The third rung of lectio divina, prayer, is given to us in the collect’s petition. On Sundays during Ordinary Time we ask that “we may so fashioned by your grace as to become a dwelling pleasing to you” (6th), that “we may not be wrapped in the darkness of error but always stand in the bright light of truth” (13th), that we “may receive true freedom and an everlasting inheritance (23rd), and “that we may hasten without stumbling to receive the things you have promised” (31st). Under the guidance of the Holy Spirit, these petitions become personal and concrete for us, for others, for the Church, and for the world. This leads us to the fourth rung, contemplation, in which we rest in the presence of God and the promise of the graces that he will bestow during the Eucharist. Lectio divina is a method that responds to the deepest desires of our soul, as Guigo understood: “Reading seeks for the sweetness of a blessed life, meditation perceives it, prayer asks for it, contemplation tastes it.”
Map to the Universe
The collect, writes Josef Jungmann, “makes visible to us the grand outlines of that spiritual universe in which our prayer lives and moves and is; it arises in the communion of holy Church and ascends through Christ to God on high.” In order to enter into the spiritual universe sketched out in the collect, we need to understand the nature, structure, and unity of each collect. We also do well to take to heart St. Augustine’s counsel that the voice God hears is “the affection of the soul” and that the grace of speech is in “the desire.” We can also be mindful that the collect speaks to us of what God is doing in our midst “today.” Finally, practicing the discipline of lectio divina with the collect can assist us in experiencing a true and profound encounter with the Most Holy Trinity. Through understanding and prayerful meditation, the collect becomes our introduction to “that spiritual universe in which our prayer lives and moves and is.”
- Eric Palazzo, A History of Liturgical Books: From the Beginning to the Thirteenth Century, trans. Madeleine Beaumont, A Pueblo Book (Collegeville, MN: The Liturgical Press, 1998), 25, n. 21. ↑
- Joseph A. Jungmann, SJ, The Mass of the Roman Rite: Its Origins and Development, 2 vols. (Dublin: Four Courts/Christian Classics, 1986), I:373. ↑
- https://www.newadvent.org/fathers/1303.htm, accessed November 9, 2020. ↑
- Ibid. ↑
- Jungmann, I, 377. ↑
- Congregation for Divine Worship and the Discipline of the Sacraments, (Vatican City, 2007), no. 31. ↑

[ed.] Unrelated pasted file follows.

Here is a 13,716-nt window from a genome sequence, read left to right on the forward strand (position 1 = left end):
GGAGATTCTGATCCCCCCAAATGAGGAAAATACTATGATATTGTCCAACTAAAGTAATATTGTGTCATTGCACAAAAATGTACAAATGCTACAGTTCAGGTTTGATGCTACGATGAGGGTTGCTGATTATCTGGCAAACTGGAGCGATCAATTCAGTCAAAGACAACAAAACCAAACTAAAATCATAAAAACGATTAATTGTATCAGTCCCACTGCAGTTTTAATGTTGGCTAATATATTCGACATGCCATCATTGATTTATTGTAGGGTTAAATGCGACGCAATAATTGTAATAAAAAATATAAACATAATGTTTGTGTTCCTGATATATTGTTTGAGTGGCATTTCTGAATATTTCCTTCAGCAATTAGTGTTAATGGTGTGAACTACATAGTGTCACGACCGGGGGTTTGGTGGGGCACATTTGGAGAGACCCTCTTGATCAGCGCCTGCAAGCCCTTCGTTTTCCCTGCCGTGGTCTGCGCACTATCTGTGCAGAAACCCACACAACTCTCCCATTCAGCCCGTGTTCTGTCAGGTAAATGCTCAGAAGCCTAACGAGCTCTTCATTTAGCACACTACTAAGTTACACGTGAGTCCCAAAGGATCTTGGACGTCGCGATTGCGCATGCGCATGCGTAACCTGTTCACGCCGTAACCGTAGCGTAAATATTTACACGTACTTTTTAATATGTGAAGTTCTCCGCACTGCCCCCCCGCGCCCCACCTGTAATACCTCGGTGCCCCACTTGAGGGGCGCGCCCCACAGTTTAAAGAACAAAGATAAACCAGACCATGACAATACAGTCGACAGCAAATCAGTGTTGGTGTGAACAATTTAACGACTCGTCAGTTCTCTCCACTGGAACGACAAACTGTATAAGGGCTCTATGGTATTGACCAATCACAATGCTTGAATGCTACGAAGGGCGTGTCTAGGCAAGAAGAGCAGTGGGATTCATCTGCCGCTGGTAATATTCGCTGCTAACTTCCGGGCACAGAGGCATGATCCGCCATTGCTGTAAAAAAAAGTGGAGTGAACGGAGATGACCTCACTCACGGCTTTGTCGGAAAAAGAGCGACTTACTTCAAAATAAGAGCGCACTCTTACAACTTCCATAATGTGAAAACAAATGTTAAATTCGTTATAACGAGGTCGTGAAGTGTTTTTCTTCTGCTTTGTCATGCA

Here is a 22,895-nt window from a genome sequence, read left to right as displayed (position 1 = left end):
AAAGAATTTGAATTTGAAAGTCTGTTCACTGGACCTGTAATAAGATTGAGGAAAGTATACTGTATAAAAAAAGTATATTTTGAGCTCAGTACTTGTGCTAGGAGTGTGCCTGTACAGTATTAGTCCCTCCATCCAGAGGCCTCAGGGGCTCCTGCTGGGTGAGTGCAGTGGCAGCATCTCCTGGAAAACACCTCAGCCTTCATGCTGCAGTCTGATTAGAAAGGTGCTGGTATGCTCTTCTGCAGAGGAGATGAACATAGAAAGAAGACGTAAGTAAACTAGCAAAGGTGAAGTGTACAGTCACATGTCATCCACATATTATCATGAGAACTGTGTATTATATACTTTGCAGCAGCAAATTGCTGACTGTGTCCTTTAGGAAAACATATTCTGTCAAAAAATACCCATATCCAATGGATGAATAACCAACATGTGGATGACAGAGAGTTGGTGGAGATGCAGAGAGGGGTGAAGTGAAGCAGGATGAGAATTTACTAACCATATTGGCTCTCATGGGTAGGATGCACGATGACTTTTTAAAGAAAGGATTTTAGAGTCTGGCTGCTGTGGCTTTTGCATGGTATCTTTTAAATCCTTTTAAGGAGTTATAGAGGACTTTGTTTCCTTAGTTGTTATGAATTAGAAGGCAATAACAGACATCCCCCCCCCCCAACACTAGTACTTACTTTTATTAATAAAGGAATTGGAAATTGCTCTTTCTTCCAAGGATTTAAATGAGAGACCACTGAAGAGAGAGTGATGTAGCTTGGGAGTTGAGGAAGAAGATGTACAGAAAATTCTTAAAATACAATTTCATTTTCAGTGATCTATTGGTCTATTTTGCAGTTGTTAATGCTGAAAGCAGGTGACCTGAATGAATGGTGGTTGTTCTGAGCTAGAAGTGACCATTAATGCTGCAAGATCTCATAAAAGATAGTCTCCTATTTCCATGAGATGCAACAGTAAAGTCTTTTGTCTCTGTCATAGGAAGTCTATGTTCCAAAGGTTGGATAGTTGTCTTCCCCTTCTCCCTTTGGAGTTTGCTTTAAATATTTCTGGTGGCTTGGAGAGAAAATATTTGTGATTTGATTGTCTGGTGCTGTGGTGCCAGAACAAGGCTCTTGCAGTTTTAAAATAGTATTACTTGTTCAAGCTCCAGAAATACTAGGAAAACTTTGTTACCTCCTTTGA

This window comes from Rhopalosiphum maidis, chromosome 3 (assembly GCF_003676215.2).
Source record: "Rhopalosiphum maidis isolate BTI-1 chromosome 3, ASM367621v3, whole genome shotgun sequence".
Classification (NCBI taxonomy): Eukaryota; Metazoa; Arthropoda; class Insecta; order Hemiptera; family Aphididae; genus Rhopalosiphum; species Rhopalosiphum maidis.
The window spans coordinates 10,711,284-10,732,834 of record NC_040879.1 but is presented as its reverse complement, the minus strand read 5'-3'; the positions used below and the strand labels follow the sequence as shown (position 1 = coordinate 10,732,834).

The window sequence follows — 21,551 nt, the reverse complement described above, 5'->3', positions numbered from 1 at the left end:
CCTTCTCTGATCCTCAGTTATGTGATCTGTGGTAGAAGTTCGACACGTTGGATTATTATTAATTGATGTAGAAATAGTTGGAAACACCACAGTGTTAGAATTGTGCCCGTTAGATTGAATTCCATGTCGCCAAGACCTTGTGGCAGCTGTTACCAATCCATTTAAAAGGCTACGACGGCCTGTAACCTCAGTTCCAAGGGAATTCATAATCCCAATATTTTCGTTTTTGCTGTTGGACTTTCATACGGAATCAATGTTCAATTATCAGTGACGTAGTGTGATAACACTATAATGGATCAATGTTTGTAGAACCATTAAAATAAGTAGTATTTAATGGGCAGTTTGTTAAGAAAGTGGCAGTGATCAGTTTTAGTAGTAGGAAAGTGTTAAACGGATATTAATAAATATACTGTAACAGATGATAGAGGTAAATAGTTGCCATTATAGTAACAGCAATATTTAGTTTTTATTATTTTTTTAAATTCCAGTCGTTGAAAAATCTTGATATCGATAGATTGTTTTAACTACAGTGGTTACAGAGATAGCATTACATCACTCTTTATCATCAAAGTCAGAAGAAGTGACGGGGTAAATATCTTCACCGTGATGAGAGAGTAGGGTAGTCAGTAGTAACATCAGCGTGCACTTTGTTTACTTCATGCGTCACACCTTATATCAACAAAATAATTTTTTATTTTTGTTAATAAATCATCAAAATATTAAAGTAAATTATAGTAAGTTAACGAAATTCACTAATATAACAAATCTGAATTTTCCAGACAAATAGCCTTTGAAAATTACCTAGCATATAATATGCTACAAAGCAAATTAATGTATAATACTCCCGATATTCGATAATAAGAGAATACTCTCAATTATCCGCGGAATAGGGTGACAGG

- Johannes H. Emminghaus, The Eucharist: Essence, Form, Celebration, trans. Linda M. Maloney, rev. and ed. Theodor Mass Ewerd (Collegeville, MN: The Liturgical Press, 1997), 129. ↑
- Ratio Translationis, no. 32. ↑
- Ibid. ↑
- Roman Missal, 3rd ed. ↑
- Ratio Translationis, no. 105. ↑
- In the Roman Missal, 3rd ed., this is the Collect At the Mass during the Day. ↑
- Dr. Pius Parsch, trans William G. Heidt, OSB, The Church’s Year of Grace (Collegeville, MN: The Liturgical Press, 1959), Vol. I, 269. ↑
- Ibid. ↑
- Catechism of the Catholic Church, 2nd ed. (Washington, DC: United States Catholic Conference, 1997), 1165. ↑
- Pius XII, Mediator Dei, no. 165. ↑
- SC 102, cf. CCC, 1163. ↑
- CCC, 1104. ↑
- Jordan Aumann, Christian Spirituality in the Catholic Tradition (San Francisco: Ignatius Press, 1985), p. 92. ↑
- Guigo II: The Ladder of Monks: A Letter on the Contemplative Life and Twelve Meditations, translated and with an Introduction by Edmund Colledge, OSA and James Walsh, SJ, (Kalamazoo, MI: Cistercian Publications, 1979), 70. ↑
- Guigo II, 68. ↑
- Ibid., 68-69. ↑
- Jungmann, I, 379. ↑
- https://www.newadvent.org/fathers/1303.htm, accessed November 9, 2020. ↑
Father Randy Stice is the Director of the Office of Worship and Liturgy for the Diocese of Knoxville, TN. He has served as a parochial vicar, a pastor, and from 2017 to 2020 was the Associate Director of the Secretariat of Divine Worship at the USCCB. He holds an STL in Systematic Theology from Mundelein Seminary and an MA in Liturgy from the Liturgical Institute. He is the author of three books: Understanding the Sacraments of Healing (LTP, 2015), Understanding the Sacraments of Vocation (LTP, 2016), and Understanding the Sacraments of Initiation (LTP, 2017).